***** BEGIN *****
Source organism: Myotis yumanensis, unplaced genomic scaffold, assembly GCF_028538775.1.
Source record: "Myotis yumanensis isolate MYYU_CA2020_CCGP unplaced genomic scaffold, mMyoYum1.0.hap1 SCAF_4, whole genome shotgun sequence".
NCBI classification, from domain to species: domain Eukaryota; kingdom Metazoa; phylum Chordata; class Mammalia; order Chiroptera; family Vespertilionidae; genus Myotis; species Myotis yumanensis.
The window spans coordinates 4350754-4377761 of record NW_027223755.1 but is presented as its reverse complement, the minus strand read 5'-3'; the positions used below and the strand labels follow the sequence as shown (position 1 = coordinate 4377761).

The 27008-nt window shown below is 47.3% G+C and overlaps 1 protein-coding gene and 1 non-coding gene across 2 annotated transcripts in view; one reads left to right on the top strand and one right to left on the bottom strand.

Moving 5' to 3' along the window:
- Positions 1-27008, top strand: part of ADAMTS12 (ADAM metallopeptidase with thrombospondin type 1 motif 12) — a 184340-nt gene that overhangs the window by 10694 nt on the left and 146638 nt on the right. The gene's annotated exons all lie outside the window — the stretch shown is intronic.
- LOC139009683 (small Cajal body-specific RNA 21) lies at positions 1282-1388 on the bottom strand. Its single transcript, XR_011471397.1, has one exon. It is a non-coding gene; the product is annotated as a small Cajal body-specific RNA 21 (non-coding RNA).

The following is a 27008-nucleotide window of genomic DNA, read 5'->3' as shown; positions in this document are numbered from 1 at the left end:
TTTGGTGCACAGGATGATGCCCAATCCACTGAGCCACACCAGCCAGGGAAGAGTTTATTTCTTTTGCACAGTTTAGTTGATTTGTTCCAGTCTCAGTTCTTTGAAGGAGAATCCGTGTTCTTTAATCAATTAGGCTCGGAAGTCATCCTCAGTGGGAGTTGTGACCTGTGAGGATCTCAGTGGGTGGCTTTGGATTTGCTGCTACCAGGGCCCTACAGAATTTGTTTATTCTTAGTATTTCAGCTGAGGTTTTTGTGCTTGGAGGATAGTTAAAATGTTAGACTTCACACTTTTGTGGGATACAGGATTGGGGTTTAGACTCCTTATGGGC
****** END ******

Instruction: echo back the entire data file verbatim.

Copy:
Source organism: Myotis yumanensis, unplaced genomic scaffold, assembly GCF_028538775.1.
Source record: "Myotis yumanensis isolate MYYU_CA2020_CCGP unplaced genomic scaffold, mMyoYum1.0.hap1 SCAF_4, whole genome shotgun sequence".
NCBI classification, from domain to species: domain Eukaryota; kingdom Metazoa; phylum Chordata; class Mammalia; order Chiroptera; family Vespertilionidae; genus Myotis; species Myotis yumanensis.
The window spans coordinates 4350754-4377761 of record NW_027223755.1 but is presented as its reverse complement, the minus strand read 5'-3'; the positions used below and the strand labels follow the sequence as shown (position 1 = coordinate 4377761).

The 27008-nt window shown below is 47.3% G+C and overlaps 1 protein-coding gene and 1 non-coding gene across 2 annotated transcripts in view; one reads left to right on the top strand and one right to left on the bottom strand.

Moving 5' to 3' along the window:
- Positions 1-27008, top strand: part of ADAMTS12 (ADAM metallopeptidase with thrombospondin type 1 motif 12) — a 184340-nt gene that overhangs the window by 10694 nt on the left and 146638 nt on the right. The gene's annotated exons all lie outside the window — the stretch shown is intronic.
- LOC139009683 (small Cajal body-specific RNA 21) lies at positions 1282-1388 on the bottom strand. Its single transcript, XR_011471397.1, has one exon. It is a non-coding gene; the product is annotated as a small Cajal body-specific RNA 21 (non-coding RNA).

The following is a 27008-nucleotide window of genomic DNA, read 5'->3' as shown; positions in this document are numbered from 1 at the left end:
TTTGGTGCACAGGATGATGCCCAATCCACTGAGCCACACCAGCCAGGGAAGAGTTTATTTCTTTTGCACAGTTTAGTTGATTTGTTCCAGTCTCAGTTCTTTGAAGGAGAATCCGTGTTCTTTAATCAATTAGGCTCGGAAGTCATCCTCAGTGGGAGTTGTGACCTGTGAGGATCTCAGTGGGTGGCTTTGGATTTGCTGCTACCAGGGCCCTACAGAATTTGTTTATTCTTAGTATTTCAGCTGAGGTTTTTGTGCTTGGAGGATAGTTAAAATGTTAGACTTCACACTTTTGTGGGATACAGGATTGGGGTTTAGACTCCTTATGGGC